“I think that would be something that we could do that would really improve Ohio’s economy and help us attract business and jobs,” Coley said.
While there exists “vested interests” in each line of tax code, a greatly reduced flat state income tax drastically simplifies matters and makes things more fair, he said.
“It’s what people are used to,” Coley said. “All the Ohioans who pay a municipal income tax … that’s a flat tax. When you look at that conceptually people are used to it because that’s what they pay in their municipal income tax.”
Another goal of Coley’s is Senate Bill 235, a development bill he co-sponsored with Sen. Bill Beagle, R-Tipp City. The bill provides that those who purchase commercial and industrial properties wouldn’t face increased valuations on their property until they complete work on the site by obtaining an occupancy permit or selling the site to a new user.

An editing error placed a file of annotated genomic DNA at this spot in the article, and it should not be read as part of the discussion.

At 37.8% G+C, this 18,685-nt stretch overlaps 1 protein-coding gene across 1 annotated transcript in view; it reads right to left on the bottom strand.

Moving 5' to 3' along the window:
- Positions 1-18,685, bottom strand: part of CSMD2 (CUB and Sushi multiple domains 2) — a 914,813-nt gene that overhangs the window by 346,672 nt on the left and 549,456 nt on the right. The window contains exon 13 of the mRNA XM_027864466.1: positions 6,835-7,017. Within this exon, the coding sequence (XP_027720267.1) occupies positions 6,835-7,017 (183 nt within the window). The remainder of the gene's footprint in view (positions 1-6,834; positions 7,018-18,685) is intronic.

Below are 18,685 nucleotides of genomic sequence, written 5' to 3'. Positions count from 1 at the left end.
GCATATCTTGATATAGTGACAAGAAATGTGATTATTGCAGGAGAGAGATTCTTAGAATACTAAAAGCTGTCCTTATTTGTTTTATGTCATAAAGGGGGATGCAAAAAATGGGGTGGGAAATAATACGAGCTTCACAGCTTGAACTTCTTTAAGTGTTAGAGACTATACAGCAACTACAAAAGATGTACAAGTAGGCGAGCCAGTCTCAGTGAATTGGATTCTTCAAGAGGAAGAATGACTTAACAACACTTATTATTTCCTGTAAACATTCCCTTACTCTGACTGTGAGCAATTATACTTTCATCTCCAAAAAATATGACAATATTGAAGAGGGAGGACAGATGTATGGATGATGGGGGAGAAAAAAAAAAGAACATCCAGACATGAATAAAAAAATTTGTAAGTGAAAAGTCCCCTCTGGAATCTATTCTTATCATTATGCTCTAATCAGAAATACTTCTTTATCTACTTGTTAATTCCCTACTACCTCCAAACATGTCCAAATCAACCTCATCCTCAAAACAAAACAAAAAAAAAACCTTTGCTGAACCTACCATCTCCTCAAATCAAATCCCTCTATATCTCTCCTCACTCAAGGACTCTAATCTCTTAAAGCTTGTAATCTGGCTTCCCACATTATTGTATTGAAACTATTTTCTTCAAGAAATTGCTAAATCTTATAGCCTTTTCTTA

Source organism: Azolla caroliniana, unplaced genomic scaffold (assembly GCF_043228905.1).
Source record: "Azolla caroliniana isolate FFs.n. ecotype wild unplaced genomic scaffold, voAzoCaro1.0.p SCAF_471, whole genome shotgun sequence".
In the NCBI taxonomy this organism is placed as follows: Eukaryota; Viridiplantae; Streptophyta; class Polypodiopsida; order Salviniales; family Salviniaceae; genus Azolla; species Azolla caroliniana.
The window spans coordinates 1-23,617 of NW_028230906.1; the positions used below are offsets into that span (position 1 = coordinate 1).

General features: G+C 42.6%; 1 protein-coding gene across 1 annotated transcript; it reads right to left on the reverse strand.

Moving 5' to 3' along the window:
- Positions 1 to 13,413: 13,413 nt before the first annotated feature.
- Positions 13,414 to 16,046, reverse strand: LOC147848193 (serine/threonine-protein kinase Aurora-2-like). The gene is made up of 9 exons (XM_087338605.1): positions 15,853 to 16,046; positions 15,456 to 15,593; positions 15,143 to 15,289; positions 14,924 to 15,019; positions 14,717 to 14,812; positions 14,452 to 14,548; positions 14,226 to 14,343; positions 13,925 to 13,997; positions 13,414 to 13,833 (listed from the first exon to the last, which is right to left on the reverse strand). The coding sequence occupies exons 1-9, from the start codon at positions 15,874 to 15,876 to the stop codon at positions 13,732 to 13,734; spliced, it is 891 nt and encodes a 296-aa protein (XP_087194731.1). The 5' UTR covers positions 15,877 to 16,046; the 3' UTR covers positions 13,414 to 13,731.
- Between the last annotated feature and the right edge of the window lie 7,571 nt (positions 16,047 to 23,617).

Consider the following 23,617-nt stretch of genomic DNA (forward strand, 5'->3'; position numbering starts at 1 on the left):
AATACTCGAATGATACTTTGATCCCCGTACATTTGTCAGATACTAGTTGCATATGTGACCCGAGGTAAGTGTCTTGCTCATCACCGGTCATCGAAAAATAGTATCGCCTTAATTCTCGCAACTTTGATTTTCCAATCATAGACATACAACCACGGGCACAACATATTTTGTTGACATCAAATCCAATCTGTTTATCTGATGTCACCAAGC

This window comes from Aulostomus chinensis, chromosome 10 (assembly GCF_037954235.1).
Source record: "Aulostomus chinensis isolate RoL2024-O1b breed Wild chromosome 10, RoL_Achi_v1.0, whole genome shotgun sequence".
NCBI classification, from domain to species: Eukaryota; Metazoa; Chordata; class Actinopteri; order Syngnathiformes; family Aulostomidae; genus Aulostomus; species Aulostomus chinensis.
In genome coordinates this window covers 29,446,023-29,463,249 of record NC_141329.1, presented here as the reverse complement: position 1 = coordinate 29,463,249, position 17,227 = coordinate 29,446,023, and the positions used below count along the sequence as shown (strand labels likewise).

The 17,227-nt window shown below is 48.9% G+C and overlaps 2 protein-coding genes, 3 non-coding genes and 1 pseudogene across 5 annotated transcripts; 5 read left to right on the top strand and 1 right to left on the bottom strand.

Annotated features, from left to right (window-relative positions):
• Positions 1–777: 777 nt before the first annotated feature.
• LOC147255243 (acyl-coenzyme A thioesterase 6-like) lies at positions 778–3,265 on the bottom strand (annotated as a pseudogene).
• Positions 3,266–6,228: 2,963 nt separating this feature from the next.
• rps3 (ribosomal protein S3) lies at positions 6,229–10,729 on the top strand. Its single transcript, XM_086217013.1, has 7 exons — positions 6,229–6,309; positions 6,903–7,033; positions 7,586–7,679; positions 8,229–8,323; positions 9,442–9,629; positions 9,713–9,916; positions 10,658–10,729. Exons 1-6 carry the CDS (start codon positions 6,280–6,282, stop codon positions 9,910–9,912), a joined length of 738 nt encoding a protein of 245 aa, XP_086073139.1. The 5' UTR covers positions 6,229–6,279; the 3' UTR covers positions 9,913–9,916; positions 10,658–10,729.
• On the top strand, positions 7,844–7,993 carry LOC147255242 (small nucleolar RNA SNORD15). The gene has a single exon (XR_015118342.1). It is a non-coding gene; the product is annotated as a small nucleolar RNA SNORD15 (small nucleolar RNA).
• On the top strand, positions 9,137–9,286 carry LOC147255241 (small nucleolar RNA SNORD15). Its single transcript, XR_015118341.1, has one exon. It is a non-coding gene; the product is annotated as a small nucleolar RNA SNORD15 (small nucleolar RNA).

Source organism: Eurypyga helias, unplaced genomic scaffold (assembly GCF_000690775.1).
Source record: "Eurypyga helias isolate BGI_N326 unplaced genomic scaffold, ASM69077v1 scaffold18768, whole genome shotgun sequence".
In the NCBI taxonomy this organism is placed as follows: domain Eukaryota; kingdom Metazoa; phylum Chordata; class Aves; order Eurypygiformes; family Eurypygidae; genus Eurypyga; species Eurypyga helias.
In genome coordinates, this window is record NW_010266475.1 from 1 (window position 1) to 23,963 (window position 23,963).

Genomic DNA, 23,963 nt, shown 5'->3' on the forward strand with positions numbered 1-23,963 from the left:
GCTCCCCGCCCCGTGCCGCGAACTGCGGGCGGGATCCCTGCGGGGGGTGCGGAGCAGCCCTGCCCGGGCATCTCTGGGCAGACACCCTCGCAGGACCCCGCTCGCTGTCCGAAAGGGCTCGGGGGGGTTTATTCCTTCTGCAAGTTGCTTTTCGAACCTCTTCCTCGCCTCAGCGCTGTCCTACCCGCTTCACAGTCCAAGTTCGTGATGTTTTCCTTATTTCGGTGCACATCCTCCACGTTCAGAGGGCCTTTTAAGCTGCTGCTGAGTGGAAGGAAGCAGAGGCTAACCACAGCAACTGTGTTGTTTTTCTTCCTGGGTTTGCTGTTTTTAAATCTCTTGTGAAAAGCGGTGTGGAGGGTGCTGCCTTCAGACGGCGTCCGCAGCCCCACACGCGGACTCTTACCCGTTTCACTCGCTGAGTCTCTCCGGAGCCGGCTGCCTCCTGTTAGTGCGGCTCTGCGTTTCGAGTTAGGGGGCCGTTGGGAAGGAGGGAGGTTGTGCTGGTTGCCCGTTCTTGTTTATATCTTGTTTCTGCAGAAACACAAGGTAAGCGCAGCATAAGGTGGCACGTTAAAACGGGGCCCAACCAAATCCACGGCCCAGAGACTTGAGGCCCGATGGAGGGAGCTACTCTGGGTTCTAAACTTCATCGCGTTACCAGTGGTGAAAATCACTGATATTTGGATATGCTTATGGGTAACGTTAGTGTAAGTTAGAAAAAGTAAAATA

“That way you encourage developers to put their money into the property and if it takes six months or a year to get a tenant or to sell the building then they’ll pay tax at that point when they get a tenant,” he said. “Right now, so many places around the county and around the state, in an industrial park, they’ll have a sign that says ‘Coming Soon’ with a picture of a factory. Well, we want them to build the factory and that way when somebody comes in from out of state and says ‘Hey, I need to build a factory. I want to be open in four months,’ the developer says ‘No problem. We can pour concrete all winter long inside a building and we’ll have you up and running in four months.’”
Realistically speaking, a developer isn’t getting any benefit from a site until that point anyhow, he said.
“Just wait until he finishes, then raise his taxes,” Coley said. “You’re not letting him benefit from it.”
Coley said he plans to continue working on “improving things incrementally” via suggestions from his constituents.
“We get great ideas from all of our citizens … who just come to us and say ‘If you just did this or that, you’d make it a little bit better,’ and that’s what we try to do,” he said.